Kickstand takes the concept behind Primacoustic’s Recoil Stabilizer speaker platforms and applies it to a mic stand. While the name hints that it is targeted for recording kick drum, it works for any instrument-recording applications near the floor.
The Kickstand comprises a dense foam base with a quarter-inch, heavy steel top that lets you attach a microphone boom arm (not included). I’m a longtime Recoil Stabilizer user and fan, and have no doubt that the concept enhances the listener’s experience. Whether this translates to a mic stand was a question I sought to answer.
No surprise, my first application was on kick drum. Out of the box, attaching a boom to the Kickstand via the large threaded adapter and lock washer was easy. It’s the perfect height to place a mic either inside or outside a kick drum. It’s attractive and takes up a lot less floor space than a three-legged short stand. I used a Shure Beta 52 on the Kickstand on the inside of the drum and a JZ V67 outside using a traditional three-legged stand. The combo sounded great, as did the individual mics. This was a draw in my book because there was no way to A/B the Kickstand with another mic inside the drum.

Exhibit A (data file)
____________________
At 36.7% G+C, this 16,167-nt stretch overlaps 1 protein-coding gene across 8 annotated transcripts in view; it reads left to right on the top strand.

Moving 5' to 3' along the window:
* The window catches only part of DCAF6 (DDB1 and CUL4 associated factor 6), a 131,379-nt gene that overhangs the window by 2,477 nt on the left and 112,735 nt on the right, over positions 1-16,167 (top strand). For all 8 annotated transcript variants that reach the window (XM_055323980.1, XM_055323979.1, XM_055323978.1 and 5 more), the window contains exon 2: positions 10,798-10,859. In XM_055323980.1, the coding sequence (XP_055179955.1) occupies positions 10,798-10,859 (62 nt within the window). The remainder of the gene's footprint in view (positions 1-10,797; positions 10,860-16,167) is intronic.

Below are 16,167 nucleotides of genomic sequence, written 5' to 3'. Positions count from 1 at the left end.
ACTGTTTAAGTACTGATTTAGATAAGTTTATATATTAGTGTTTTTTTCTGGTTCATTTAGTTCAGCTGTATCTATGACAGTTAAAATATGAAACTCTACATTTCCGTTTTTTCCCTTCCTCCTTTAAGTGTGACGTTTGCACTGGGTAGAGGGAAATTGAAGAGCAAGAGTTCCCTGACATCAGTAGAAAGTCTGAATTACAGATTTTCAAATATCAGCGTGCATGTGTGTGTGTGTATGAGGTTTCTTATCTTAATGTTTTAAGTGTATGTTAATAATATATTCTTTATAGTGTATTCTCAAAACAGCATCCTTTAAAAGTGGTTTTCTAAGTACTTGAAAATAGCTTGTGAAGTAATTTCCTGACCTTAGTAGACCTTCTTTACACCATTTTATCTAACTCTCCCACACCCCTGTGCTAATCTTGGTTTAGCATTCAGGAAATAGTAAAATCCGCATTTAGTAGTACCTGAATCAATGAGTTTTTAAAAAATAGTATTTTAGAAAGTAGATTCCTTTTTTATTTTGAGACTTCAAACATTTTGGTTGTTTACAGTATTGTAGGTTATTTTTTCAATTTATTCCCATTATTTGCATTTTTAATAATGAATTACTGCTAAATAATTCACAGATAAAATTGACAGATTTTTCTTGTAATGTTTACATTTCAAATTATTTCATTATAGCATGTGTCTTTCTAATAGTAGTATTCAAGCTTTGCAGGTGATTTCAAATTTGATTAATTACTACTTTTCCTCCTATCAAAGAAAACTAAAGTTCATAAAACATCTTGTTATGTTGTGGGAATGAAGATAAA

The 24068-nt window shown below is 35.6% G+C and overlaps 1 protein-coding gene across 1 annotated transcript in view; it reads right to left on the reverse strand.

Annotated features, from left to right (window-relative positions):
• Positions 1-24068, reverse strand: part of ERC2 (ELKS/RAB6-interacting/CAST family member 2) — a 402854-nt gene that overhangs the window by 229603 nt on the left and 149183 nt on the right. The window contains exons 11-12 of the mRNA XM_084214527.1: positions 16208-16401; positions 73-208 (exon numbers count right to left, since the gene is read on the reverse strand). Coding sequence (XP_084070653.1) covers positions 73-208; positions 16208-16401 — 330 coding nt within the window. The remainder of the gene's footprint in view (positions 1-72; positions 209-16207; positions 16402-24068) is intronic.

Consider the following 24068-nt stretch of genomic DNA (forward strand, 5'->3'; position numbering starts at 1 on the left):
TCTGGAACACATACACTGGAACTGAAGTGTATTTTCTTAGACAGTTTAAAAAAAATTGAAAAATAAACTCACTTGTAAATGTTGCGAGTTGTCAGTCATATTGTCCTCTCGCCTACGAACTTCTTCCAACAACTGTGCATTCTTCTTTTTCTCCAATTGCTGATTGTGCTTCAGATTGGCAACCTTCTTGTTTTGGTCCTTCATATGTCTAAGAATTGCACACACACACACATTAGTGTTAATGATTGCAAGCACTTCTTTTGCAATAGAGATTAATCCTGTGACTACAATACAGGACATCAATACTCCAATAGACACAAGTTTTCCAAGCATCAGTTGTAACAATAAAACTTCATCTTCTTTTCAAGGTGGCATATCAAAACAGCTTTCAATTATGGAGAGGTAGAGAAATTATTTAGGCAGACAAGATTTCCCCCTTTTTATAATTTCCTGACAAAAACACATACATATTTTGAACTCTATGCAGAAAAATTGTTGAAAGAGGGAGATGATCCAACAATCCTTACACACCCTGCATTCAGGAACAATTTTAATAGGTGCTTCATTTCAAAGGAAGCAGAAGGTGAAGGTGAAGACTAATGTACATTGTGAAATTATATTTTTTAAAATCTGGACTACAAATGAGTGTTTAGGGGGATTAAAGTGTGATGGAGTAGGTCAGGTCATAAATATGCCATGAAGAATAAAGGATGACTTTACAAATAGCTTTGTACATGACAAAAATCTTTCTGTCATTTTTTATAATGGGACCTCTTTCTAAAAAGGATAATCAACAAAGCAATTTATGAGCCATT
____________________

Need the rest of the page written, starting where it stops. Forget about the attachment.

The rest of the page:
I got a better idea of what Kickstand does by setting up two SM57s on a Marshall guitar amp cabinet with both mics precisely placed left and right of the speaker’s dust cover. One stand was a three-legged boom and the other was the Kickstand. In two sessions with separate setups, I confirmed that the 57 on the Kickstand offered more low end and better midrange definition than the mic mounted on the other stand.
At $90, Primacoustic’s Kickstand is an inexpensive and easy way to take your recordings to the next level by providing a more stable and acoustically isolated base for a microphone. A definite buy.